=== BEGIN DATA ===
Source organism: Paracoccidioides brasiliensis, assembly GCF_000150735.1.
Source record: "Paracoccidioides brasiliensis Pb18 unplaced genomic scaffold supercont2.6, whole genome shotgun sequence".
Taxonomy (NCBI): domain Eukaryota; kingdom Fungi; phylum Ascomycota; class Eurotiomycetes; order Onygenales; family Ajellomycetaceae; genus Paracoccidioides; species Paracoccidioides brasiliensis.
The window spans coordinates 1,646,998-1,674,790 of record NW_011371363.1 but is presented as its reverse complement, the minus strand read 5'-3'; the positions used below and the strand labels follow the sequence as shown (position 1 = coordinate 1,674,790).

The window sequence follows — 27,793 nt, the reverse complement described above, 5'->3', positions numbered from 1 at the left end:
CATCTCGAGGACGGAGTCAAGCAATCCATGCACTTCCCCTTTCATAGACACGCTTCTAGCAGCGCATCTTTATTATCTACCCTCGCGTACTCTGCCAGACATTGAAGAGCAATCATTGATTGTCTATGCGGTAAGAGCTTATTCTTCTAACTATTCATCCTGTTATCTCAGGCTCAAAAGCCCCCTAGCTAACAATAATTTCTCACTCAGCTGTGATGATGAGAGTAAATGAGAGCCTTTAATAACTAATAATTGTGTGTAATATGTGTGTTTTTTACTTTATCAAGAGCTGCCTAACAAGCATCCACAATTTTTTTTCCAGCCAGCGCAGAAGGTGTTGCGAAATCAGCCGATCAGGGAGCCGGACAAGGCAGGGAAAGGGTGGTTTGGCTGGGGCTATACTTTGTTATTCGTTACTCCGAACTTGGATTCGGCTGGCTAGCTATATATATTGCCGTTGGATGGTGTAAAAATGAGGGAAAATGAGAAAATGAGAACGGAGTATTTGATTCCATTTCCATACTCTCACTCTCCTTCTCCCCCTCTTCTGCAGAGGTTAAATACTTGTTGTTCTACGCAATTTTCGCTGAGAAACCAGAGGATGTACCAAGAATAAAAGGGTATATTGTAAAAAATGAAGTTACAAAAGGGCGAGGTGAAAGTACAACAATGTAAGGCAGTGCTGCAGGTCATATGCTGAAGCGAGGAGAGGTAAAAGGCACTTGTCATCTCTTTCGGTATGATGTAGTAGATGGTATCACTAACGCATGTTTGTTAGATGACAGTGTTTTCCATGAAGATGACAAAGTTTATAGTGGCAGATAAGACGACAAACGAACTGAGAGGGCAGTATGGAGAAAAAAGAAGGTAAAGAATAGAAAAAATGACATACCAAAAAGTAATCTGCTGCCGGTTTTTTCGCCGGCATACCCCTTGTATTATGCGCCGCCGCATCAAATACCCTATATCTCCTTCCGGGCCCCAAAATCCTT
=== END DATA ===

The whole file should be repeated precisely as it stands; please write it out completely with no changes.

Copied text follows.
Source organism: Paracoccidioides brasiliensis, assembly GCF_000150735.1.
Source record: "Paracoccidioides brasiliensis Pb18 unplaced genomic scaffold supercont2.6, whole genome shotgun sequence".
Taxonomy (NCBI): domain Eukaryota; kingdom Fungi; phylum Ascomycota; class Eurotiomycetes; order Onygenales; family Ajellomycetaceae; genus Paracoccidioides; species Paracoccidioides brasiliensis.
The window spans coordinates 1,646,998-1,674,790 of record NW_011371363.1 but is presented as its reverse complement, the minus strand read 5'-3'; the positions used below and the strand labels follow the sequence as shown (position 1 = coordinate 1,674,790).

The window sequence follows — 27,793 nt, the reverse complement described above, 5'->3', positions numbered from 1 at the left end:
CATCTCGAGGACGGAGTCAAGCAATCCATGCACTTCCCCTTTCATAGACACGCTTCTAGCAGCGCATCTTTATTATCTACCCTCGCGTACTCTGCCAGACATTGAAGAGCAATCATTGATTGTCTATGCGGTAAGAGCTTATTCTTCTAACTATTCATCCTGTTATCTCAGGCTCAAAAGCCCCCTAGCTAACAATAATTTCTCACTCAGCTGTGATGATGAGAGTAAATGAGAGCCTTTAATAACTAATAATTGTGTGTAATATGTGTGTTTTTTACTTTATCAAGAGCTGCCTAACAAGCATCCACAATTTTTTTTCCAGCCAGCGCAGAAGGTGTTGCGAAATCAGCCGATCAGGGAGCCGGACAAGGCAGGGAAAGGGTGGTTTGGCTGGGGCTATACTTTGTTATTCGTTACTCCGAACTTGGATTCGGCTGGCTAGCTATATATATTGCCGTTGGATGGTGTAAAAATGAGGGAAAATGAGAAAATGAGAACGGAGTATTTGATTCCATTTCCATACTCTCACTCTCCTTCTCCCCCTCTTCTGCAGAGGTTAAATACTTGTTGTTCTACGCAATTTTCGCTGAGAAACCAGAGGATGTACCAAGAATAAAAGGGTATATTGTAAAAAATGAAGTTACAAAAGGGCGAGGTGAAAGTACAACAATGTAAGGCAGTGCTGCAGGTCATATGCTGAAGCGAGGAGAGGTAAAAGGCACTTGTCATCTCTTTCGGTATGATGTAGTAGATGGTATCACTAACGCATGTTTGTTAGATGACAGTGTTTTCCATGAAGATGACAAAGTTTATAGTGGCAGATAAGACGACAAACGAACTGAGAGGGCAGTATGGAGAAAAAAGAAGGTAAAGAATAGAAAAAATGACATACCAAAAAGTAATCTGCTGCCGGTTTTTTCGCCGGCATACCCCTTGTATTATGCGCCGCCGCATCAAATACCCTATATCTCCTTCCGGGCCCCAAAATCCTT